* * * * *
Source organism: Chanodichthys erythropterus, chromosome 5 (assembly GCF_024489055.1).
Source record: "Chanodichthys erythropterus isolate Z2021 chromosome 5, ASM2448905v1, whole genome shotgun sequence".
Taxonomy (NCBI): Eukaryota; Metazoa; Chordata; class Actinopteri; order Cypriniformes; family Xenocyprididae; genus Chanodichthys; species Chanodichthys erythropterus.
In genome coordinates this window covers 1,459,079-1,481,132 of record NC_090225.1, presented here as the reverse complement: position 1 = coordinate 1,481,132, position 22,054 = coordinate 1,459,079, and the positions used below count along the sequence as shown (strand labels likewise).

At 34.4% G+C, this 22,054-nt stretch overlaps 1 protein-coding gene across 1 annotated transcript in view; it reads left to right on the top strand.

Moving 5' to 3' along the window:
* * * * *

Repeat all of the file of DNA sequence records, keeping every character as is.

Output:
Source organism: Chanodichthys erythropterus, chromosome 5 (assembly GCF_024489055.1).
Source record: "Chanodichthys erythropterus isolate Z2021 chromosome 5, ASM2448905v1, whole genome shotgun sequence".
Taxonomy (NCBI): Eukaryota; Metazoa; Chordata; class Actinopteri; order Cypriniformes; family Xenocyprididae; genus Chanodichthys; species Chanodichthys erythropterus.
In genome coordinates this window covers 1,459,079-1,481,132 of record NC_090225.1, presented here as the reverse complement: position 1 = coordinate 1,481,132, position 22,054 = coordinate 1,459,079, and the positions used below count along the sequence as shown (strand labels likewise).

At 34.4% G+C, this 22,054-nt stretch overlaps 1 protein-coding gene across 1 annotated transcript in view; it reads left to right on the top strand.

Moving 5' to 3' along the window: